BY RANIA OTEIFY, EDITOR
The return of subprime mortgages eems to be less-than-welcome news for almost everyone —
from the public to regulators. With these
mortgages’ recent record and presumed
role in the 2008 financial crash, seeing
them rise once again sounds alarm bells
for many industry participants.
Today’s subprime lenders, however, argue that their product offering
responds to a market need and is so
regulated that its risks are well under
control. In short, the argument is that
today’s subprime mortgages are a completely new animal. Although they still
may cater to low-credit-score borrowers,
they require full documentation, sizable
borrower equity and thorough review of
borrowers’ ability to repay.
In the wake of flagging refinance
volumes, mortgage brokers who may
be looking at this niche to expand their
portfolios must heed these changes
first. Attempting to work in this market
segment without proper understanding of its current requirements could
spell trouble and sabotage relationships with clients and lenders alike.
It is also important to keep in mind
that the subprime-market space has
shrunk drastically in the aftermath of
the financial crisis. According to data
from Lender Processing Services,
subprime mortgages made up a mere
0.26 percent of the U.S. mortgage
market in the year between July ’ 12
and June ’ 13, compared to 12. 6 percent
bet ween July ’05 and June ’06.
In addition, today’s subprime lenders
are mostly nonbank lenders that cater
to borrowers who don’t fit the strict
criteria of traditional lenders. Subprime
lenders aren’t working in a regulatory vacuum, however. In fact, they are
subject to many of the various regulations brought about by the Dodd-Frank
Wall Street Reform and Consumer
Protection Act and the supervision
of the Consumer Financial Protection
Bureau (CFPB). They are also under
pressure from their own investors, the
public and their self-imposed safeguards.
Does the return of subprime mortgages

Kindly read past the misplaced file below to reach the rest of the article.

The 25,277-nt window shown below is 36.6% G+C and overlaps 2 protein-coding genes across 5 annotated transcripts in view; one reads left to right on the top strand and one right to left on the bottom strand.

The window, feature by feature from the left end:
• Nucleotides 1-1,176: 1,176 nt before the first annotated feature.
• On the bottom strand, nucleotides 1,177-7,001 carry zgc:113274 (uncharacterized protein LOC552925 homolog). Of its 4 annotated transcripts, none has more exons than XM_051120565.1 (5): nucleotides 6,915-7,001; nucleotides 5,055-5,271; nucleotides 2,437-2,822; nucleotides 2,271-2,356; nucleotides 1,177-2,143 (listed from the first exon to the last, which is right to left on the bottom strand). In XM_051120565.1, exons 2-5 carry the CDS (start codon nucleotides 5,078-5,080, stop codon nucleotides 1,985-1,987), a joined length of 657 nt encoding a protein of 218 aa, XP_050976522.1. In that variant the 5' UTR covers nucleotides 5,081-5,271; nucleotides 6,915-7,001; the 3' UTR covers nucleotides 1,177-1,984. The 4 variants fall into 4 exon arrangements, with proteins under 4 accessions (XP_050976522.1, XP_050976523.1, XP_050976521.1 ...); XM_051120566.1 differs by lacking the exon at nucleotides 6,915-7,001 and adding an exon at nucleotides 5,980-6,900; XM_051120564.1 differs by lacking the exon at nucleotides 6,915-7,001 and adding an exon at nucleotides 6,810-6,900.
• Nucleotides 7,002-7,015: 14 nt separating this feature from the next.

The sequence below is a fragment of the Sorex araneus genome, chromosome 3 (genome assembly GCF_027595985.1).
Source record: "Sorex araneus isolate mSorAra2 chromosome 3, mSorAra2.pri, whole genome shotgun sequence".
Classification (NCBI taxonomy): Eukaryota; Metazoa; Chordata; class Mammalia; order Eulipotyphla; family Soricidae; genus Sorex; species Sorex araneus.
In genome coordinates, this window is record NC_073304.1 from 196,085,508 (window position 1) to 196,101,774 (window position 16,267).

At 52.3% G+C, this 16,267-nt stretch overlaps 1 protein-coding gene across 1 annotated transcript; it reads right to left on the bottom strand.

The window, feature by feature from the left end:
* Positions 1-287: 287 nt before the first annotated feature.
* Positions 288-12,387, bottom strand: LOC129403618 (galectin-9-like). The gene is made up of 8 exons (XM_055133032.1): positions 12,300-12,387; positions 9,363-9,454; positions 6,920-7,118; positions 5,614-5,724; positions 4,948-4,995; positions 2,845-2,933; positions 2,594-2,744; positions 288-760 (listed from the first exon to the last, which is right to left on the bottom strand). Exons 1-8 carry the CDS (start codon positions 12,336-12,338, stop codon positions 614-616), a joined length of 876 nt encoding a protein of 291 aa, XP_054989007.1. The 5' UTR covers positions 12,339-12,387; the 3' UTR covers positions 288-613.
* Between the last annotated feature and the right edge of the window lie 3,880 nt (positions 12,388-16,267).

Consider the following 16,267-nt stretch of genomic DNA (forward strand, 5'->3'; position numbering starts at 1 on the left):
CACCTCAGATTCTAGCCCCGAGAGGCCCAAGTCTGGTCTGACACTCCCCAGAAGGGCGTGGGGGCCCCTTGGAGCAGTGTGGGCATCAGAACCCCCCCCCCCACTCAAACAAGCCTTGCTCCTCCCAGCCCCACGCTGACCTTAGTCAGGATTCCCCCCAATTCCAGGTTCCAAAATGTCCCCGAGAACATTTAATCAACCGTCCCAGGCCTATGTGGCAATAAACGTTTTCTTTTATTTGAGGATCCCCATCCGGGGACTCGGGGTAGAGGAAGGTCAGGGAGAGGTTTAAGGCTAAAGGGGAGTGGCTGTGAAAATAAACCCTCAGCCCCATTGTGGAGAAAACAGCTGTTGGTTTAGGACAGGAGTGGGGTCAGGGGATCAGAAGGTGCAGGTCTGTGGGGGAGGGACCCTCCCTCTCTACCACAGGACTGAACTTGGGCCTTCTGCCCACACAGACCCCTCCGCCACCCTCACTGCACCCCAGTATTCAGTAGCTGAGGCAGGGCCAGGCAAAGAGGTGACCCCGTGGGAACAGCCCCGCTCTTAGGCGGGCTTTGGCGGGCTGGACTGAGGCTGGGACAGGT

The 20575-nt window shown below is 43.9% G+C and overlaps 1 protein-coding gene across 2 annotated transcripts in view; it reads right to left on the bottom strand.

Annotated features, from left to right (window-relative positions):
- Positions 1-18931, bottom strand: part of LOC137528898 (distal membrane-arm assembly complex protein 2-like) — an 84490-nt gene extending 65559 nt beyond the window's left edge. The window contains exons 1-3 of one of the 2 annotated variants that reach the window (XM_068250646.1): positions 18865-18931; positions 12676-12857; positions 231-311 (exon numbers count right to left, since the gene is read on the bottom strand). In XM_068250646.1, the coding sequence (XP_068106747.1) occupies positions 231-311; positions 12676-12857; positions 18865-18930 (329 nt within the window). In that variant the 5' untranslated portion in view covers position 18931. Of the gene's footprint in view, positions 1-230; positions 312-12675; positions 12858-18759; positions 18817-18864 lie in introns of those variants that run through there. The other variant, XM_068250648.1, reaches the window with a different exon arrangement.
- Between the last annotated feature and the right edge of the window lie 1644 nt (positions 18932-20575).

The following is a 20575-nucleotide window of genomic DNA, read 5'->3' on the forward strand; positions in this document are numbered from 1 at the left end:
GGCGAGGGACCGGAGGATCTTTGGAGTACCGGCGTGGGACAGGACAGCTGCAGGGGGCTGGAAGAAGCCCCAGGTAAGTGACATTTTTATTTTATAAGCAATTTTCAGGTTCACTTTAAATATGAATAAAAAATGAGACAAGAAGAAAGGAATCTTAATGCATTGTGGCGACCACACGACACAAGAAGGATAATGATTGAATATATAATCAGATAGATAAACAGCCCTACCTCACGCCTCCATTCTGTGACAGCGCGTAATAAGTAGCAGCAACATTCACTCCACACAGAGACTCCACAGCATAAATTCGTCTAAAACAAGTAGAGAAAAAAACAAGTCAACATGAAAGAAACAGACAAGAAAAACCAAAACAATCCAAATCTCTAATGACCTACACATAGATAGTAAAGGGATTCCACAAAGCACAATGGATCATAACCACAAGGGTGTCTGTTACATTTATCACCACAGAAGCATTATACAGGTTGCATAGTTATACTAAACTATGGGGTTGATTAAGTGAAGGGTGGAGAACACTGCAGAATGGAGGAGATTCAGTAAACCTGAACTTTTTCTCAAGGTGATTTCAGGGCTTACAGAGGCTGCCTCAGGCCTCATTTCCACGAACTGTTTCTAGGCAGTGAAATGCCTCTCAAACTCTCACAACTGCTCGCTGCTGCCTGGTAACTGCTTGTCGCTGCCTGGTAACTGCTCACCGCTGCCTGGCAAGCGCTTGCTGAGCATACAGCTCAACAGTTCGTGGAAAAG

signal a new housing bubble in the making? This is just one of the concerns
typically raised in relation to the comeback of this type of lending. Lenders
are aware of market concerns and the
stigma associated with the word “
subprime.” To distance themselves and
their products from the troublesome
loans that contributed to the financial
crisis, they have been creative in their
marketing of these loans.
For example, Athas Capital Group
describes its nonprime loans as “sane”
and calls the company an “alternative
lender,” according to its principal
officer, Brian O’Shaughnessy.
“Technically it is a subprime product,
[but] we call it alternative lending,”
Similarly, Citadel Servicing Corp.
avoids the word “subprime.”
“We don’t market our loans as sub-
prime. We consider them as nonprime
because ‘sub’ sounds just crude and
subordinate,” says Kyle Gunderlock,
Citadel’s head trader and director.
These strategies aim to create a positive perception of the subprime offering,
and also reflect lenders’ under-stand-ing of its new role as an alternative to
traditional loans, which recently have
become elusive for many potential homeowners. “There is a lot of concern out in
the world — and more importantly, via the
regulators — of how we got into this crisis.
I do believe that there is a need for
some type of rebranding, which will
come over time,” Gunderlock says.
New and improved?
Labels aside, how different are today’s
subprime products from the mortgages that were handed with little
discretion to nonqualified borrowers
and helped lead to the crisis? Lenders
have many differences to list that go
beyond the FICO score of the borrower
and the pricing of the loan.
“If you think about [subprime] loans
prior to the crisis, prior to Dodd-Frank
and the settlement, they had many
different components — documentation, the degree to which borrowers
provided information, loan to value
(LTV), etc.,” says Christopher Whalen,
managing director and executive vice
president of Carrington Holding Co. LLC.
“When you run the clock forward to
today, and you look at both Dodd-Frank
and the settlement, the first thing you
notice: We now have a statutory cap
that describes whether a loan is high-priced or not — that is 6. 5 percent.
You’re no longer allowed to have any
prepayment penalties, etc.” he says.